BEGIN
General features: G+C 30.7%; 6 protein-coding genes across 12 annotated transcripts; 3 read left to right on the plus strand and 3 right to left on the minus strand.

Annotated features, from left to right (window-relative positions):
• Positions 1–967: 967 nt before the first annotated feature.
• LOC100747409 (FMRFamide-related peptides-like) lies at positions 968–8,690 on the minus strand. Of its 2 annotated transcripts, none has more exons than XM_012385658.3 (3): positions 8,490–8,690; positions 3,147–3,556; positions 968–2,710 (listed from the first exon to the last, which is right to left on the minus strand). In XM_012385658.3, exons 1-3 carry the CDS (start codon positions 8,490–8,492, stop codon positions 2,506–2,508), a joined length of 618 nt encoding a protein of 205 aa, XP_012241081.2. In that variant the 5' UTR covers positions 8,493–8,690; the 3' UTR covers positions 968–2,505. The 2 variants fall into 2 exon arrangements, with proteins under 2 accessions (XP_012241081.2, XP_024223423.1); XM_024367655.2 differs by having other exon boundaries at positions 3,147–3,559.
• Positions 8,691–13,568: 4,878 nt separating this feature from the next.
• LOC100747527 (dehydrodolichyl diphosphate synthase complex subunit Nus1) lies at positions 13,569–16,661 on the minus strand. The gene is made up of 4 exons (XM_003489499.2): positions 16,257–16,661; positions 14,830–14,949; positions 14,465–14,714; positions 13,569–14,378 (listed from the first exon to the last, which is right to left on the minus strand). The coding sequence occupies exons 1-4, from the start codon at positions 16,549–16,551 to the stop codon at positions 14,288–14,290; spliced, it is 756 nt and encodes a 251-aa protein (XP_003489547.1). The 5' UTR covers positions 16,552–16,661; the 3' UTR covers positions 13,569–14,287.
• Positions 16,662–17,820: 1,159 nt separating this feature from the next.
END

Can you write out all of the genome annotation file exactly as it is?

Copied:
General features: G+C 30.7%; 6 protein-coding genes across 12 annotated transcripts; 3 read left to right on the plus strand and 3 right to left on the minus strand.

Annotated features, from left to right (window-relative positions):
• Positions 1–967: 967 nt before the first annotated feature.
• LOC100747409 (FMRFamide-related peptides-like) lies at positions 968–8,690 on the minus strand. Of its 2 annotated transcripts, none has more exons than XM_012385658.3 (3): positions 8,490–8,690; positions 3,147–3,556; positions 968–2,710 (listed from the first exon to the last, which is right to left on the minus strand). In XM_012385658.3, exons 1-3 carry the CDS (start codon positions 8,490–8,492, stop codon positions 2,506–2,508), a joined length of 618 nt encoding a protein of 205 aa, XP_012241081.2. In that variant the 5' UTR covers positions 8,493–8,690; the 3' UTR covers positions 968–2,505. The 2 variants fall into 2 exon arrangements, with proteins under 2 accessions (XP_012241081.2, XP_024223423.1); XM_024367655.2 differs by having other exon boundaries at positions 3,147–3,559.
• Positions 8,691–13,568: 4,878 nt separating this feature from the next.
• LOC100747527 (dehydrodolichyl diphosphate synthase complex subunit Nus1) lies at positions 13,569–16,661 on the minus strand. The gene is made up of 4 exons (XM_003489499.2): positions 16,257–16,661; positions 14,830–14,949; positions 14,465–14,714; positions 13,569–14,378 (listed from the first exon to the last, which is right to left on the minus strand). The coding sequence occupies exons 1-4, from the start codon at positions 16,549–16,551 to the stop codon at positions 14,288–14,290; spliced, it is 756 nt and encodes a 251-aa protein (XP_003489547.1). The 5' UTR covers positions 16,552–16,661; the 3' UTR covers positions 13,569–14,287.
• Positions 16,662–17,820: 1,159 nt separating this feature from the next.